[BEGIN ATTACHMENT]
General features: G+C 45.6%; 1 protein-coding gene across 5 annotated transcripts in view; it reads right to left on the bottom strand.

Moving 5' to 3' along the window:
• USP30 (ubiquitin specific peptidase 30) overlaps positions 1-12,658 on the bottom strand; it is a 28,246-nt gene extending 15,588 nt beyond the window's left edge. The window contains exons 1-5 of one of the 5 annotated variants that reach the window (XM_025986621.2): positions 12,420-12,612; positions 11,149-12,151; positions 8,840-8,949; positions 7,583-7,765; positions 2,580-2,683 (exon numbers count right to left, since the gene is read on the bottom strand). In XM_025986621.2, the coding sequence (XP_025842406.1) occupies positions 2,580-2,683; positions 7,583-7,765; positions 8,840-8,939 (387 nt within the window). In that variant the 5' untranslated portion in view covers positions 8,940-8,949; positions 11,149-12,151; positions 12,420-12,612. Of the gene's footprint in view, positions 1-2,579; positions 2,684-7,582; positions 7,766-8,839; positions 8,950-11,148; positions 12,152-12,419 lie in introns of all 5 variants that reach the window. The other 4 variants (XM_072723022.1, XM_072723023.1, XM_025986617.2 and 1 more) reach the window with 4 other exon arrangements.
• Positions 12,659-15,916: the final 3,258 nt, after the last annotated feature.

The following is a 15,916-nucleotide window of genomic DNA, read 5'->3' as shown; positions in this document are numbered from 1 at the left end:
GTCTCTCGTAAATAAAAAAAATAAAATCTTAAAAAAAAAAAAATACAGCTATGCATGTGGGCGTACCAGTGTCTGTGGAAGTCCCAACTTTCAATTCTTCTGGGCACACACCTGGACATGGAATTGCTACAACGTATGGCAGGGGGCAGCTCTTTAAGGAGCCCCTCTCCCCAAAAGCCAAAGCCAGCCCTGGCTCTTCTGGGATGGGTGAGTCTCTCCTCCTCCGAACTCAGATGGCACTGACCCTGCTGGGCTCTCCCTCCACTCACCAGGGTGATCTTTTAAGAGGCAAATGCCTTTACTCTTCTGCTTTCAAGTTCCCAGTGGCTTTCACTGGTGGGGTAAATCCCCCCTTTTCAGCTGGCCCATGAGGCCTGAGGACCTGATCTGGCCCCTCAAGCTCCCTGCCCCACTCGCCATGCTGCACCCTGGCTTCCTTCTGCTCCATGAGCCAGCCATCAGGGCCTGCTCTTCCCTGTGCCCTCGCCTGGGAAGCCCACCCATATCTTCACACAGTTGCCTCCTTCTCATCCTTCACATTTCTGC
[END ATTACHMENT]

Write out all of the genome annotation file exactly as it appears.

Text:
General features: G+C 45.6%; 1 protein-coding gene across 5 annotated transcripts in view; it reads right to left on the bottom strand.

Moving 5' to 3' along the window:
• USP30 (ubiquitin specific peptidase 30) overlaps positions 1-12,658 on the bottom strand; it is a 28,246-nt gene extending 15,588 nt beyond the window's left edge. The window contains exons 1-5 of one of the 5 annotated variants that reach the window (XM_025986621.2): positions 12,420-12,612; positions 11,149-12,151; positions 8,840-8,949; positions 7,583-7,765; positions 2,580-2,683 (exon numbers count right to left, since the gene is read on the bottom strand). In XM_025986621.2, the coding sequence (XP_025842406.1) occupies positions 2,580-2,683; positions 7,583-7,765; positions 8,840-8,939 (387 nt within the window). In that variant the 5' untranslated portion in view covers positions 8,940-8,949; positions 11,149-12,151; positions 12,420-12,612. Of the gene's footprint in view, positions 1-2,579; positions 2,684-7,582; positions 7,766-8,839; positions 8,950-11,148; positions 12,152-12,419 lie in introns of all 5 variants that reach the window. The other 4 variants (XM_072723022.1, XM_072723023.1, XM_025986617.2 and 1 more) reach the window with 4 other exon arrangements.
• Positions 12,659-15,916: the final 3,258 nt, after the last annotated feature.

The following is a 15,916-nucleotide window of genomic DNA, read 5'->3' as shown; positions in this document are numbered from 1 at the left end:
GTCTCTCGTAAATAAAAAAAATAAAATCTTAAAAAAAAAAAAATACAGCTATGCATGTGGGCGTACCAGTGTCTGTGGAAGTCCCAACTTTCAATTCTTCTGGGCACACACCTGGACATGGAATTGCTACAACGTATGGCAGGGGGCAGCTCTTTAAGGAGCCCCTCTCCCCAAAAGCCAAAGCCAGCCCTGGCTCTTCTGGGATGGGTGAGTCTCTCCTCCTCCGAACTCAGATGGCACTGACCCTGCTGGGCTCTCCCTCCACTCACCAGGGTGATCTTTTAAGAGGCAAATGCCTTTACTCTTCTGCTTTCAAGTTCCCAGTGGCTTTCACTGGTGGGGTAAATCCCCCCTTTTCAGCTGGCCCATGAGGCCTGAGGACCTGATCTGGCCCCTCAAGCTCCCTGCCCCACTCGCCATGCTGCACCCTGGCTTCCTTCTGCTCCATGAGCCAGCCATCAGGGCCTGCTCTTCCCTGTGCCCTCGCCTGGGAAGCCCACCCATATCTTCACACAGTTGCCTCCTTCTCATCCTTCACATTTCTGC